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Critical role of tedizolid in the treatment of acute bacterial skin and skin structure infections

Authors Ferrández O, Urbina O, Grau S

Received 22 May 2016

Accepted for publication 12 July 2016

Published 22 December 2016 Volume 2017:11 Pages 65—82

DOI https://doi.org/10.2147/DDDT.S84667

Checked for plagiarism Yes

Review by Single-blind

Peer reviewers approved by Dr Akshita Wason

Peer reviewer comments 2

Editor who approved publication: Professor Wei Duan

Olivia Ferrández,1,2 Olatz Urbina,1 Santiago Grau1,3

1Hospital Pharmacy, Hospital Universitari del Mar, Barcelona, Spain; 2Nursing Department, Universitat Pompeu Fabra, Barcelona, Spain; 3Medicine Department, Universitat Autònoma de Barcelona, Barcelona, Spain

Abstract: Tedizolid phosphate has high activity against the Gram-positive microorganisms mainly involved in acute bacterial skin and skin structure infections, such as strains of Staphylococcus aureus (including methicillin-resistant S. aureus strains and methicillin-sensitive S. aureus strains), Streptococcus pyogenes, Streptococcus agalactiae, the Streptococcus anginosus group, and Enterococcus faecalis, including those with some mechanism of resistance limiting the use of linezolid. The area under the curve for time 0–24 hours/minimum inhibitory concentration (MIC) pharmacodynamic ratio has shown the best correlation with the efficacy of tedizolid, versus the time above MIC ratio and the maximum drug concentration/minimum inhibitory concentration ratio. Administration of this antibiotic for 6 days has shown its noninferiority versus administration of linezolid for 10 days in patients with skin and skin structure infections enrolled in two Phase III studies (ESTABLISH-1 and ESTABLISH-2). Tedizolid’s more favorable safety profile and dosage regimen, which allow once-daily administration, versus linezolid, position it as a good therapeutic alternative. However, whether or not the greater economic cost associated with this antibiotic is offset by its shorter treatment duration and possibility of oral administration in routine clinical practice has yet to be clarified.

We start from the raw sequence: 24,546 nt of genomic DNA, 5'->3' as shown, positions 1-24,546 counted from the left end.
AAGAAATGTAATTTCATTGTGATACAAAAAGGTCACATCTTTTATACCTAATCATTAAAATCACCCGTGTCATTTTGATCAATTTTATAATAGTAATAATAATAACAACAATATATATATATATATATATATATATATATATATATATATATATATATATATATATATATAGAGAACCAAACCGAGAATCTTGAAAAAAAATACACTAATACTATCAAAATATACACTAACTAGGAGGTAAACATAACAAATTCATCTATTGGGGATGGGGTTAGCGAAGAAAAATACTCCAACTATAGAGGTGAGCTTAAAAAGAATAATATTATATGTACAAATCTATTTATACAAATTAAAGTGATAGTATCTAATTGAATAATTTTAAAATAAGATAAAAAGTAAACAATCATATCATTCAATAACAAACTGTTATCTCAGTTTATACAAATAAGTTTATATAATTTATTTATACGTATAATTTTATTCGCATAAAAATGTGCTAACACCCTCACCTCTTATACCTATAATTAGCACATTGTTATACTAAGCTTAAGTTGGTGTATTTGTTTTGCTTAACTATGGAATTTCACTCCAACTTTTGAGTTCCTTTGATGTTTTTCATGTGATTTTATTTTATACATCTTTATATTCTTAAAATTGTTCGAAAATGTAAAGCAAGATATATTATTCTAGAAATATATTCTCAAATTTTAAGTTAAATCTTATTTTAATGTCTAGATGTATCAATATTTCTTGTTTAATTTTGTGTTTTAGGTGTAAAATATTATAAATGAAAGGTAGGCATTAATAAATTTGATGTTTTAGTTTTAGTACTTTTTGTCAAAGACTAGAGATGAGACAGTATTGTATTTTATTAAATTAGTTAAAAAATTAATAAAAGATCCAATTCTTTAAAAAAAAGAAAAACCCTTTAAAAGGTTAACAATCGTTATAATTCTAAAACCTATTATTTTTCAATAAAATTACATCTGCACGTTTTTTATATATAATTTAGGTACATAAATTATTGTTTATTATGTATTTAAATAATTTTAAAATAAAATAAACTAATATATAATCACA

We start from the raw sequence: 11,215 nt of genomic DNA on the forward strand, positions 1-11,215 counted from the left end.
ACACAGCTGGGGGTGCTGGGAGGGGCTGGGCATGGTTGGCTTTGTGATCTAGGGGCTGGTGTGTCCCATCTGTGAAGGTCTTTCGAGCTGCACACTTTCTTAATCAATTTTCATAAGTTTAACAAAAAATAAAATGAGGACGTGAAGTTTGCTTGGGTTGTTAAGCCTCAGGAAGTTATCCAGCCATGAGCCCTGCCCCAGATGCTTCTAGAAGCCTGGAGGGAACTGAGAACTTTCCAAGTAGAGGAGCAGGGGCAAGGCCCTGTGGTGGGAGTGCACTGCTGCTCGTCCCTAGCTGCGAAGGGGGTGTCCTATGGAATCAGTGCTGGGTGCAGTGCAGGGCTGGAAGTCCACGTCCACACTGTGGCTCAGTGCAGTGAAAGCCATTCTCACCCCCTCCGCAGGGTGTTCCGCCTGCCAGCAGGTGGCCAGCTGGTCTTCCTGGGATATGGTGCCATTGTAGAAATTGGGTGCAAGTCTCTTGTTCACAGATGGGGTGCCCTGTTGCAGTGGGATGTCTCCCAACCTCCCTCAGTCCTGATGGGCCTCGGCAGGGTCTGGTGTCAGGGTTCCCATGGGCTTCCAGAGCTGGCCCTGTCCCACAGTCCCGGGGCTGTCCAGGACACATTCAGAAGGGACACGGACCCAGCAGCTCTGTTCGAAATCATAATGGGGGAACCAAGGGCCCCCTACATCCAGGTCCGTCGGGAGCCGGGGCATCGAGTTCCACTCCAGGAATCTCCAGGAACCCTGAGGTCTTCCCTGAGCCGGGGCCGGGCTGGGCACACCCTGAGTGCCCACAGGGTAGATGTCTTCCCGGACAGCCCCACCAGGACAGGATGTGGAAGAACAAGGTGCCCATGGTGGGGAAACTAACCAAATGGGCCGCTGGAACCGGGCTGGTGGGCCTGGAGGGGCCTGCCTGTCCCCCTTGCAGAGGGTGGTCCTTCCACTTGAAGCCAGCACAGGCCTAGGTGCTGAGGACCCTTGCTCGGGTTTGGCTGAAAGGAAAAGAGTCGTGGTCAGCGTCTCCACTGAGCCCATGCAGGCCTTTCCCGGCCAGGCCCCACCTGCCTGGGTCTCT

Keywords: tedizolid, tedizolid phosphate, acute bacterial skin and skin structure infections, oxazolidinone, linezolid resistance

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